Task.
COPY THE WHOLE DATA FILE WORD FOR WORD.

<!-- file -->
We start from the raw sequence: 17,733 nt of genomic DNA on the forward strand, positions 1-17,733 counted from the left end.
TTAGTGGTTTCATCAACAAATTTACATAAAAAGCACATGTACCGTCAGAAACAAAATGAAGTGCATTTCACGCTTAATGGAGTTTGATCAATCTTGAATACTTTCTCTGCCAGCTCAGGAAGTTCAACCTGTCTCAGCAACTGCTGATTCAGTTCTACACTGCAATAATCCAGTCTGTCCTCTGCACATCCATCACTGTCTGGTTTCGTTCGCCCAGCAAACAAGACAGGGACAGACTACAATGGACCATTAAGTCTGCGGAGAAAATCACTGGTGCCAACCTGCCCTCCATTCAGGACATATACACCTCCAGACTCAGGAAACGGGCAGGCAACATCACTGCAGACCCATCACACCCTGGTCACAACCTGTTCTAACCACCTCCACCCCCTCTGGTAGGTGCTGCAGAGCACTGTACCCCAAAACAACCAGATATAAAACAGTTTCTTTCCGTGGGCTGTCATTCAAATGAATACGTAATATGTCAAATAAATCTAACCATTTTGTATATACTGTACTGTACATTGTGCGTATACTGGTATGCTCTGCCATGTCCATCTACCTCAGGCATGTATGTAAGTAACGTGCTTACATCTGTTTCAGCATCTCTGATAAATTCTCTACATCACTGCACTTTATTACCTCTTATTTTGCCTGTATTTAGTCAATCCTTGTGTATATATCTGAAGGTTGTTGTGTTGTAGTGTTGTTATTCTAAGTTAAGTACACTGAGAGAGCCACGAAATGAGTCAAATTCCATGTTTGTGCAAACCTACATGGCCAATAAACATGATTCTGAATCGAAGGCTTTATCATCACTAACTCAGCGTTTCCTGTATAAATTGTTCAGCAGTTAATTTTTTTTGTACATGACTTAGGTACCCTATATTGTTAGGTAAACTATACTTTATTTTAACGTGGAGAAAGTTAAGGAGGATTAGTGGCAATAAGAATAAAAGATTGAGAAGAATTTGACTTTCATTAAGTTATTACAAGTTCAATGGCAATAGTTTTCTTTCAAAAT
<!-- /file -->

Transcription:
We start from the raw sequence: 17,733 nt of genomic DNA on the forward strand, positions 1-17,733 counted from the left end.
TTAGTGGTTTCATCAACAAATTTACATAAAAAGCACATGTACCGTCAGAAACAAAATGAAGTGCATTTCACGCTTAATGGAGTTTGATCAATCTTGAATACTTTCTCTGCCAGCTCAGGAAGTTCAACCTGTCTCAGCAACTGCTGATTCAGTTCTACACTGCAATAATCCAGTCTGTCCTCTGCACATCCATCACTGTCTGGTTTCGTTCGCCCAGCAAACAAGACAGGGACAGACTACAATGGACCATTAAGTCTGCGGAGAAAATCACTGGTGCCAACCTGCCCTCCATTCAGGACATATACACCTCCAGACTCAGGAAACGGGCAGGCAACATCACTGCAGACCCATCACACCCTGGTCACAACCTGTTCTAACCACCTCCACCCCCTCTGGTAGGTGCTGCAGAGCACTGTACCCCAAAACAACCAGATATAAAACAGTTTCTTTCCGTGGGCTGTCATTCAAATGAATACGTAATATGTCAAATAAATCTAACCATTTTGTATATACTGTACTGTACATTGTGCGTATACTGGTATGCTCTGCCATGTCCATCTACCTCAGGCATGTATGTAAGTAACGTGCTTACATCTGTTTCAGCATCTCTGATAAATTCTCTACATCACTGCACTTTATTACCTCTTATTTTGCCTGTATTTAGTCAATCCTTGTGTATATATCTGAAGGTTGTTGTGTTGTAGTGTTGTTATTCTAAGTTAAGTACACTGAGAGAGCCACGAAATGAGTCAAATTCCATGTTTGTGCAAACCTACATGGCCAATAAACATGATTCTGAATCGAAGGCTTTATCATCACTAACTCAGCGTTTCCTGTATAAATTGTTCAGCAGTTAATTTTTTTTGTACATGACTTAGGTACCCTATATTGTTAGGTAAACTATACTTTATTTTAACGTGGAGAAAGTTAAGGAGGATTAGTGGCAATAAGAATAAAAGATTGAGAAGAATTTGACTTTCATTAAGTTATTACAAGTTCAATGGCAATAGTTTTCTTTCAAAAT